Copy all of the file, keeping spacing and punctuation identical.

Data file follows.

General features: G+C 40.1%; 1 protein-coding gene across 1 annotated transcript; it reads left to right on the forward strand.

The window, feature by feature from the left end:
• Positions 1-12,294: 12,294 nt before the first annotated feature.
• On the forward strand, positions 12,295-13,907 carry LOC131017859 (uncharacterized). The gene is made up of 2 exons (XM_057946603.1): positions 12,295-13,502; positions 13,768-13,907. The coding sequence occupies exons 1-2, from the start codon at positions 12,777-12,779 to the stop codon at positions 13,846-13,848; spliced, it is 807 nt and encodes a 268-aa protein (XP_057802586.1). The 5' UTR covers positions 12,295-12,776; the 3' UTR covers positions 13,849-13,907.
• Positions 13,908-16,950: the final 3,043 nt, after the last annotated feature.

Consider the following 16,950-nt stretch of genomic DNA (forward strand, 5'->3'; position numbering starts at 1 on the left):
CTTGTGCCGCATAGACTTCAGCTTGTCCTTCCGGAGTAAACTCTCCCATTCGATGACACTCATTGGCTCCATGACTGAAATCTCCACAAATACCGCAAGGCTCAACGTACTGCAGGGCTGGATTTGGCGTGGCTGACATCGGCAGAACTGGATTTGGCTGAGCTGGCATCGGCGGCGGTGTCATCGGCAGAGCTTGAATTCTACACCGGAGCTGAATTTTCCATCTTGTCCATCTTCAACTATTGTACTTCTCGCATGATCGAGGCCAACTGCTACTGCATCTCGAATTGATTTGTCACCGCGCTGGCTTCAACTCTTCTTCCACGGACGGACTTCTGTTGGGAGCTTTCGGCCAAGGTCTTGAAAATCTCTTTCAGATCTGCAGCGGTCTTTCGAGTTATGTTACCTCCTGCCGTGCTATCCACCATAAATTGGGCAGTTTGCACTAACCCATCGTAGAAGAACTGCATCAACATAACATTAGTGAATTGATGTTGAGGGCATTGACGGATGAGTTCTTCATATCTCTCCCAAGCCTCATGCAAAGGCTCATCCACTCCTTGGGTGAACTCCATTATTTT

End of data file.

General features: G+C 40.1%; 1 protein-coding gene across 1 annotated transcript; it reads left to right on the forward strand.

The window, feature by feature from the left end:
• Positions 1-12,294: 12,294 nt before the first annotated feature.
• On the forward strand, positions 12,295-13,907 carry LOC131017859 (uncharacterized). The gene is made up of 2 exons (XM_057946603.1): positions 12,295-13,502; positions 13,768-13,907. The coding sequence occupies exons 1-2, from the start codon at positions 12,777-12,779 to the stop codon at positions 13,846-13,848; spliced, it is 807 nt and encodes a 268-aa protein (XP_057802586.1). The 5' UTR covers positions 12,295-12,776; the 3' UTR covers positions 13,849-13,907.
• Positions 13,908-16,950: the final 3,043 nt, after the last annotated feature.

Consider the following 16,950-nt stretch of genomic DNA (forward strand, 5'->3'; position numbering starts at 1 on the left):
CTTGTGCCGCATAGACTTCAGCTTGTCCTTCCGGAGTAAACTCTCCCATTCGATGACACTCATTGGCTCCATGACTGAAATCTCCACAAATACCGCAAGGCTCAACGTACTGCAGGGCTGGATTTGGCGTGGCTGACATCGGCAGAACTGGATTTGGCTGAGCTGGCATCGGCGGCGGTGTCATCGGCAGAGCTTGAATTCTACACCGGAGCTGAATTTTCCATCTTGTCCATCTTCAACTATTGTACTTCTCGCATGATCGAGGCCAACTGCTACTGCATCTCGAATTGATTTGTCACCGCGCTGGCTTCAACTCTTCTTCCACGGACGGACTTCTGTTGGGAGCTTTCGGCCAAGGTCTTGAAAATCTCTTTCAGATCTGCAGCGGTCTTTCGAGTTATGTTACCTCCTGCCGTGCTATCCACCATAAATTGGGCAGTTTGCACTAACCCATCGTAGAAGAACTGCATCAACATAACATTAGTGAATTGATGTTGAGGGCATTGACGGATGAGTTCTTCATATCTCTCCCAAGCCTCATGCAAAGGCTCATCCACTCCTTGGGTGAACTCCATTATTTT